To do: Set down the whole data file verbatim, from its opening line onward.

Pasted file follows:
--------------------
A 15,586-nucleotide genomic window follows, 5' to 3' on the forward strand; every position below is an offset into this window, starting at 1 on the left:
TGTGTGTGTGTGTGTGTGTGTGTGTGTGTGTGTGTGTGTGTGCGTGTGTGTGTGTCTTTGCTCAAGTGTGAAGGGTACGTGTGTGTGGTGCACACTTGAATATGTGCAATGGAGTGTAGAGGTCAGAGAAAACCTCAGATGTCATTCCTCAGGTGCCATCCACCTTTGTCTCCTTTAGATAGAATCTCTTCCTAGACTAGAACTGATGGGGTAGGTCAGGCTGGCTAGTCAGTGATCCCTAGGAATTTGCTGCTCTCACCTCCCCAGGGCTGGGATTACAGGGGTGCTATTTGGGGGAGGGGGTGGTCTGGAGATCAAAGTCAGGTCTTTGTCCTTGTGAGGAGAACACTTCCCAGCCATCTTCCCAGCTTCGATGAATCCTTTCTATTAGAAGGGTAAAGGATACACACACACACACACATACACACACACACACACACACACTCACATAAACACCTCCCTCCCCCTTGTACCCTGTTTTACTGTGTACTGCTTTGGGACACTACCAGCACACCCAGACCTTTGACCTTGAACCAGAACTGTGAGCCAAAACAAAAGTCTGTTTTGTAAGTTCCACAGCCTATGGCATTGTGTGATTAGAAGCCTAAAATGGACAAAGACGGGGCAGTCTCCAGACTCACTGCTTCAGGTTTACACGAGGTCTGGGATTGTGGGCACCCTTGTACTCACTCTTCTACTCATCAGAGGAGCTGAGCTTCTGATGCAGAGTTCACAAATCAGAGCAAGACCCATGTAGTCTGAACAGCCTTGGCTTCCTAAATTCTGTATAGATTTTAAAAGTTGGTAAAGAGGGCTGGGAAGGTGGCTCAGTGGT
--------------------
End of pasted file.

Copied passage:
A 15,586-nucleotide genomic window follows, 5' to 3' on the forward strand; every position below is an offset into this window, starting at 1 on the left:
TGTGTGTGTGTGTGTGTGTGTGTGTGTGTGTGTGTGTGTGTGCGTGTGTGTGTGTCTTTGCTCAAGTGTGAAGGGTACGTGTGTGTGGTGCACACTTGAATATGTGCAATGGAGTGTAGAGGTCAGAGAAAACCTCAGATGTCATTCCTCAGGTGCCATCCACCTTTGTCTCCTTTAGATAGAATCTCTTCCTAGACTAGAACTGATGGGGTAGGTCAGGCTGGCTAGTCAGTGATCCCTAGGAATTTGCTGCTCTCACCTCCCCAGGGCTGGGATTACAGGGGTGCTATTTGGGGGAGGGGGTGGTCTGGAGATCAAAGTCAGGTCTTTGTCCTTGTGAGGAGAACACTTCCCAGCCATCTTCCCAGCTTCGATGAATCCTTTCTATTAGAAGGGTAAAGGATACACACACACACACACATACACACACACACACACACACACTCACATAAACACCTCCCTCCCCCTTGTACCCTGTTTTACTGTGTACTGCTTTGGGACACTACCAGCACACCCAGACCTTTGACCTTGAACCAGAACTGTGAGCCAAAACAAAAGTCTGTTTTGTAAGTTCCACAGCCTATGGCATTGTGTGATTAGAAGCCTAAAATGGACAAAGACGGGGCAGTCTCCAGACTCACTGCTTCAGGTTTACACGAGGTCTGGGATTGTGGGCACCCTTGTACTCACTCTTCTACTCATCAGAGGAGCTGAGCTTCTGATGCAGAGTTCACAAATCAGAGCAAGACCCATGTAGTCTGAACAGCCTTGGCTTCCTAAATTCTGTATAGATTTTAAAAGTTGGTAAAGAGGGCTGGGAAGGTGGCTCAGTGGT